Date: 11/5/01 10:20:04 PM Pacific Standard Time

November 04, 2001 8:23 AM Subject: [piml] Secret C.I.A. 
Site in NY Was Destroyed on Sept.  11 New York Times November 4, 2001
Secret C.I.A.  Site in New York Was Destroyed on Sept.  11 By JAMES
RISEN WASHINGTON, Nov.  3 - The Central Intelligence Agency's
clandestine New York station was destroyed in the Sept.  11 attack on
the World Trade Center, seriously disrupting United States intelligence
operations while bringing the war on terrorism dangerously close to home
for America's spy agency, government officials say.

The C.I.A.'s undercover New York station was in the 47-story building at
7 World Trade Center, one of the smaller office towers destroyed in the
aftermath of the collapse of the twin towers that morning.  All of the
agency's employees at the site were safely evacuated soon after the
hijacked planes hit the twin towers, the officials said.

The intelligence agency's employees were able to watch from their office
windows while the twin towers burned just before they evacuated their
own building.

Immediately after the attack, the C.I.A.  dispatched a special team to
scour the rubble in search of secret documents and intelligence reports
that had been stored in the New York station, either on paper or in
computers, officials said.  It could not be learned whether the agency
was successful in retrieving its classified records from the wreckage.

A C.I.A.  spokesman declined to comment.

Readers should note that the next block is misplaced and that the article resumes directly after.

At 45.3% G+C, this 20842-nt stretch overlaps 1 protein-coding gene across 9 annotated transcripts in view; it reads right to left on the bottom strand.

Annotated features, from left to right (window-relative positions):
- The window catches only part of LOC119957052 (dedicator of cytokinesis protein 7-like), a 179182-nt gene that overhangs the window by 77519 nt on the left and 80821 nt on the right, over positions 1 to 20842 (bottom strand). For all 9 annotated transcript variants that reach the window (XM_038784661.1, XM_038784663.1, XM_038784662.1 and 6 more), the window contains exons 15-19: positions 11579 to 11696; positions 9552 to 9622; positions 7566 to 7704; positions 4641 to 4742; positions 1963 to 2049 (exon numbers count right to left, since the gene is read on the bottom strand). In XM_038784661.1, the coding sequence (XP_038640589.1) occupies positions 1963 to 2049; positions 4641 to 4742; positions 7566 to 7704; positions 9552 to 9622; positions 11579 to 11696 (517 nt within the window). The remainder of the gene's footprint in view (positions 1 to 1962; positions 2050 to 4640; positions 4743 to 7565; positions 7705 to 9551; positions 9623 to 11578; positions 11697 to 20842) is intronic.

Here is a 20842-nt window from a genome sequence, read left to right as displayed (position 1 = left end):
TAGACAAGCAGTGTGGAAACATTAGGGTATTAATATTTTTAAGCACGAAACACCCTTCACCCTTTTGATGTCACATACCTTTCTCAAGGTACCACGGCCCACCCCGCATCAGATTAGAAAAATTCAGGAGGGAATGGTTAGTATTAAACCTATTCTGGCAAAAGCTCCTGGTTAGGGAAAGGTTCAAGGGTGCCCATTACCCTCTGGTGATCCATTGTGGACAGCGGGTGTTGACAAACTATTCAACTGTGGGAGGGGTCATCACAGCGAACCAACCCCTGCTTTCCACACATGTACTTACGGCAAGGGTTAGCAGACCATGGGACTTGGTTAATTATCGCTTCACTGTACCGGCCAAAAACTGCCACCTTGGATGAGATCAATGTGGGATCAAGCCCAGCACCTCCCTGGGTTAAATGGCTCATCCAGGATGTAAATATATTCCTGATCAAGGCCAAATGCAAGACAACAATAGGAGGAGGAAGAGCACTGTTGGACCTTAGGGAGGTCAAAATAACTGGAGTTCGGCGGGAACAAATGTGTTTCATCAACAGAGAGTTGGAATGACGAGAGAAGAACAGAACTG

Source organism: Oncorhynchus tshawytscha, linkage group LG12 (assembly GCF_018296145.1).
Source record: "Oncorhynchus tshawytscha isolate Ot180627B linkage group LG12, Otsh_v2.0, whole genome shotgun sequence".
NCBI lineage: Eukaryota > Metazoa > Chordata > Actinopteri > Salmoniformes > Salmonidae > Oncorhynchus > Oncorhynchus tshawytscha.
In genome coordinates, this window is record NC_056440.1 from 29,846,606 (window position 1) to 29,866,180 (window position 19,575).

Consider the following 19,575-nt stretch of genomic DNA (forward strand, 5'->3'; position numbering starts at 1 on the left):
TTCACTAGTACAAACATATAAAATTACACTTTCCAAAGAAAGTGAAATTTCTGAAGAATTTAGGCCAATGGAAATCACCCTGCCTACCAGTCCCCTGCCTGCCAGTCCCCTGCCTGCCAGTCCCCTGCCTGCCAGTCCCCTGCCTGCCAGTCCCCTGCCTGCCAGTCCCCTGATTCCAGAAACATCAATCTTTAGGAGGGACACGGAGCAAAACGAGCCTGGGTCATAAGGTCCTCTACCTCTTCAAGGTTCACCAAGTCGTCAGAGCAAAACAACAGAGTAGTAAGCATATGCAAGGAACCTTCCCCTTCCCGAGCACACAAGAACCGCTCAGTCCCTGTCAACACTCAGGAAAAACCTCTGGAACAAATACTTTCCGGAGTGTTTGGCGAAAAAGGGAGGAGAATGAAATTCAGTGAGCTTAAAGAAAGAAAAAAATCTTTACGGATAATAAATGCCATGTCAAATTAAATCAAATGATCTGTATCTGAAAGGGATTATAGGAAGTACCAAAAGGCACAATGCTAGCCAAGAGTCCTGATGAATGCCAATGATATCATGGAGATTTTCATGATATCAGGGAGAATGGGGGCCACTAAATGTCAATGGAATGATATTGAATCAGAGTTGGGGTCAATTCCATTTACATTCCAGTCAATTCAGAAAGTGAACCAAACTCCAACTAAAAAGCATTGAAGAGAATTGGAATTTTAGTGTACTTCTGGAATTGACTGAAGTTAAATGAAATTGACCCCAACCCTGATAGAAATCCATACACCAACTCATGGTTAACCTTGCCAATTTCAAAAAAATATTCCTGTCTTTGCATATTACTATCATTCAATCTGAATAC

The agency's New York station was behind the false front of another
federal organization, which intelligence officials requested that The
Times not identify.  The station was, among other things, a base of
operations to spy on and recruit foreign diplomats stationed at the
United Nations, while debriefing selected American business executives
and others willing to talk to the C.I.A.  after returning from overseas.

The agency's officers in New York often work undercover, posing as
diplomats and business executives, among other things, depending on the
nature of their intelligence operations.

The recovery of secret documents and other records from the New York
station should follow well-rehearsed procedures laid out by the agency
after the Iranian takeover of the United States Embassy in Tehran in
1979.  The revolutionaries took over the embassy so rapidly that the
C.I.A.  station was not able to effectively destroy all of its
documents, and the Iranians were later able to piece together shredded
agency reports.  Since that disaster, the agency has emphasized rigorous
training and drills among its employees on how to quickly and
effectively destroy and dispose of important documents in emergencies.

As a result, a C.I.A.  station today should be able to protect most of
its secrets even in the middle of a catastrophic disaster like the Sept.
11 attacks, said one former agency official.  "If it was well run, there
shouldn't be too much paper around," the former official said.

The agency's New York officers have been deeply involved in
counterterrorism efforts in the New York area, working jointly with the
Federal Bureau of Investigation and other agencies.  Many of the most